June 2015 Astronautics

Promoting growth at geostationary orbit with a one-stop-shop

Geostationary orbit is traditionally the ‘playground’ of the rich. Only large countries with deep pockets have been able to contemplate putting communications satellites into this high-altitude orbit...

John Paffett John Paffett Director of Telecoms & Navigation, Surrey Satellite Technology Ltd.

Historically, the thing that stifled growth in the geostationary orbit market is the sheer cost of launching a spacecraft that high into space. If you’re a customer wanting to put a spacecraft into the 36,000kmhigh orbit, you’re probably looking at an entrylevel cost somewhere between $200-300 million just to deploy your system.

One of the things we’re striving to do is to reduce that cost. We have regular customers with requirements, needs, new services and applications, so many great ideas, but when they look at the cost of deploying a satellite into that orbit they just can’t close their business case. So we can see a part of the market that is currently under-served.

A decade ago we started developing a small geostationary platform to address that market, which is quite varied. Some of the smaller countries own independent frequency rights and want to put up a satellite to address their own needs; there are also new-entrant operators trying to establish markets; and there are existing operators who want to demonstrate new applications and services.

People thought that we were all about servicing developing countries and academia with lower-orbiting spacecraft. But we’ve always thought way beyond that.

There is a varied cross-section of the market and all would be interested in a smaller platform but the issue with geostationary orbit is that it is a finite resource, a single orbit that has to be shared by a number of spacecraft. The physical locations are limited. The orbit is broken up into 0.5 degree slots, so 720 slots, and the maximum that an operator is allowed to place into any one particular slot is about 8 spacecraft.

As of November 2014, there were more than 400 active satellites in geostationary orbit. The majority are communications satellites but there are some meteorological satellites there too.

It is not just physical space that is limited. Radio frequencies are also limited. You have to share the radio spectrum with other users. And there are a lot of people operating on the lower frequencies, C band, KU band, and now KA band. When that gets congested people look into moving up into the higher frequencies. Now there is highfrequency QV band. Broadband was a relatively new market when we started to look at this but now it’s much more established.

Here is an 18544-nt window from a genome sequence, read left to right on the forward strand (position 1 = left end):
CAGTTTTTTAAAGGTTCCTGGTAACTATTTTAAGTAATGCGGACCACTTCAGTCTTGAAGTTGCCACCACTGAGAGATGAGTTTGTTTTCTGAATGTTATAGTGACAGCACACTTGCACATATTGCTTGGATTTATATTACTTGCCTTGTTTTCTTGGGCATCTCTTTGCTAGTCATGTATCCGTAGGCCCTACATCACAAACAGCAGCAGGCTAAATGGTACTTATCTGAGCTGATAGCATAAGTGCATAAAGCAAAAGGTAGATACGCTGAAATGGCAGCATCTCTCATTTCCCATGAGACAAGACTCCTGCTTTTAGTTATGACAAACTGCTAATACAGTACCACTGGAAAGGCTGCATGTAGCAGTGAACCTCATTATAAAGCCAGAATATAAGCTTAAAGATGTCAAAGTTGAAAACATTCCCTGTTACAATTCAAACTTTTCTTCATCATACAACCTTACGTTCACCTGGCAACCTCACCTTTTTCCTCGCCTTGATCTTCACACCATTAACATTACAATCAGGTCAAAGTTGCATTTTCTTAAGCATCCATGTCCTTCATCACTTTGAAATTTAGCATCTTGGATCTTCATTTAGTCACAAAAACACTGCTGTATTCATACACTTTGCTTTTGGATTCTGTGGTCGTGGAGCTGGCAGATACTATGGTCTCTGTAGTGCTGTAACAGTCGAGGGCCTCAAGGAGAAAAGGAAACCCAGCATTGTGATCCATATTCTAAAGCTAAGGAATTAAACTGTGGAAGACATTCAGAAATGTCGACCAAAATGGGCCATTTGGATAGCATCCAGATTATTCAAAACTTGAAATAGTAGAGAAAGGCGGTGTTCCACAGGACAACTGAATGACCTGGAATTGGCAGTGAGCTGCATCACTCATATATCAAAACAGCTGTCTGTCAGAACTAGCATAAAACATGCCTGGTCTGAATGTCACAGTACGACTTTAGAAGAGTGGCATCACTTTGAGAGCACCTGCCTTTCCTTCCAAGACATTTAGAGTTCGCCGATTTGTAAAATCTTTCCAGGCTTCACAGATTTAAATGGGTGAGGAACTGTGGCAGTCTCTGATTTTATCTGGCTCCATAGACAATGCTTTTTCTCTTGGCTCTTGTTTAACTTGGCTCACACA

The GMP-T platform’s central thrust tube.

So, the whole premise of the smaller geostationary platform was to enable us to stimulate and grow that market. Although the first one that we’re in the process of securing isn’t that small. It’s a 3.5 tonne geostationary mini-satellite platform (GMP-T) and is actually the larger end of our product spectrum. The reason for going to the larger size is launch cost. Until recently, a static price was charged for anything beneath 3.5 tonnes. Whether you were trying to launch a thousand kilos or three and a half thousand kilos, they charged you the same price. Hence, we’ve been focusing our attention on the top end of that spectrum, but in parallel working with providers to drive the launch costs down with the aim of being able to launch a thousand kilos in the future for less than $50 million.

Happily, we are beginning to see a shift in the thinking of some of the launch providers. It helps that the environment is much more competitive with the likes of Space-X. It’s shaking the industry quite a bit.

At the same time, large operators are also seeing the virtue of smaller, more flexible satellites. The traditional view is that operators would buy bigger and bigger satellites, especially if the launch cost is fixed and the satellite platform cost is fixed.

In that case, the more capacity you can put up the better because the more you can spread those costs, which is fine but what a lot of big operators are finding is that they want fleet flexibility. They want to be able to move satellites between different locations and if you have 300 transponders on a large satellite, then moving it from one slot to another as business needs change, is not always convenient. So a smaller satellite gives a greater degree of business flexibility.


GMP-T development began in early 2000, funded by SSTL and a grant from what was the British National Space Centre at the time. The plan was always to develop a sub-1000 kilo platform. This work led to winning a role in building Galileo, the European GPS system.

The Eutelsat Quantum geostationary spacecraft.

At the conclusion of the work on Galileo, we came back to developing the geo platform. Working with help from the European Space Agency’s Advanced Research In Telecommunications Systems (ARTES) programme, we developed the satellite’s structure and a high-power power system. Up until then, the largest power system we’d done was a couple of hundred watts, yet we needed something that was 5 kilowatts. ARTES allowed us to develop & qualify both because these were the key building blocks we could use to try to secure a customer for that first geo platform.

If all goes to plan, the first customer will be Eutelsat with a satellite called Quantum. They would be the anchor customer, giving others confidence to sign up too. We’ve got a lot of people that are interested in what we offer but everybody wants to be number two.

…the whole premise of the smaller geostationary platform was to enable us to stimulate and grow that market.

The difficulty with this product and customer base is that the costs involved make for a really risk-averse environment. People want to see somebody else go first. So by securing an anchor customer it means we’ll have our first programme and then a number of interested customers will line up to sign subsequent contracts.